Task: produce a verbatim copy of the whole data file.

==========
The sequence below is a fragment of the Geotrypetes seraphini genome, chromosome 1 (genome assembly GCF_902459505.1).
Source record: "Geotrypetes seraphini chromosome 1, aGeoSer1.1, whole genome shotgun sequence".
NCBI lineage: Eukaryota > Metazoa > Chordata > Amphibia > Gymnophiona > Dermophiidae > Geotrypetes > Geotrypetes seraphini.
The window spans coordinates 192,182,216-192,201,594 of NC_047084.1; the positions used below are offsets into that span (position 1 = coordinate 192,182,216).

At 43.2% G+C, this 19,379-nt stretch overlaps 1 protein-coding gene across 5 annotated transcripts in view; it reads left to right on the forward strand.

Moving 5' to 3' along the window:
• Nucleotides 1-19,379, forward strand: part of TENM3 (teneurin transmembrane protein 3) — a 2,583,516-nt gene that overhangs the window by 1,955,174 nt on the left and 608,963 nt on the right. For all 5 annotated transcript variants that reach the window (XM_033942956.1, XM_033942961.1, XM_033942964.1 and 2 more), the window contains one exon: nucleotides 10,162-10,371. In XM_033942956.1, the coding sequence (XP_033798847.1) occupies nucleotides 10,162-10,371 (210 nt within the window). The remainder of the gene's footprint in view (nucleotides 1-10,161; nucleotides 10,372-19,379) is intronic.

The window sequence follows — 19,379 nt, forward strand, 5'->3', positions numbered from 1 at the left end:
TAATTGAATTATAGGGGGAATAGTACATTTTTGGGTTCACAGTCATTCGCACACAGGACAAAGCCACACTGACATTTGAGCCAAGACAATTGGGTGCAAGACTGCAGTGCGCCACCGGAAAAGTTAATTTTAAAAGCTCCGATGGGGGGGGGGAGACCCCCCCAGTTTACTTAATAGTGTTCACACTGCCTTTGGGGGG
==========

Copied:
The sequence below is a fragment of the Geotrypetes seraphini genome, chromosome 1 (genome assembly GCF_902459505.1).
Source record: "Geotrypetes seraphini chromosome 1, aGeoSer1.1, whole genome shotgun sequence".
NCBI lineage: Eukaryota > Metazoa > Chordata > Amphibia > Gymnophiona > Dermophiidae > Geotrypetes > Geotrypetes seraphini.
The window spans coordinates 192,182,216-192,201,594 of NC_047084.1; the positions used below are offsets into that span (position 1 = coordinate 192,182,216).

At 43.2% G+C, this 19,379-nt stretch overlaps 1 protein-coding gene across 5 annotated transcripts in view; it reads left to right on the forward strand.

Moving 5' to 3' along the window:
• Nucleotides 1-19,379, forward strand: part of TENM3 (teneurin transmembrane protein 3) — a 2,583,516-nt gene that overhangs the window by 1,955,174 nt on the left and 608,963 nt on the right. For all 5 annotated transcript variants that reach the window (XM_033942956.1, XM_033942961.1, XM_033942964.1 and 2 more), the window contains one exon: nucleotides 10,162-10,371. In XM_033942956.1, the coding sequence (XP_033798847.1) occupies nucleotides 10,162-10,371 (210 nt within the window). The remainder of the gene's footprint in view (nucleotides 1-10,161; nucleotides 10,372-19,379) is intronic.

The window sequence follows — 19,379 nt, forward strand, 5'->3', positions numbered from 1 at the left end:
TAATTGAATTATAGGGGGAATAGTACATTTTTGGGTTCACAGTCATTCGCACACAGGACAAAGCCACACTGACATTTGAGCCAAGACAATTGGGTGCAAGACTGCAGTGCGCCACCGGAAAAGTTAATTTTAAAAGCTCCGATGGGGGGGGGGAGACCCCCCCAGTTTACTTAATAGTGTTCACACTGCCTTTGGGGGG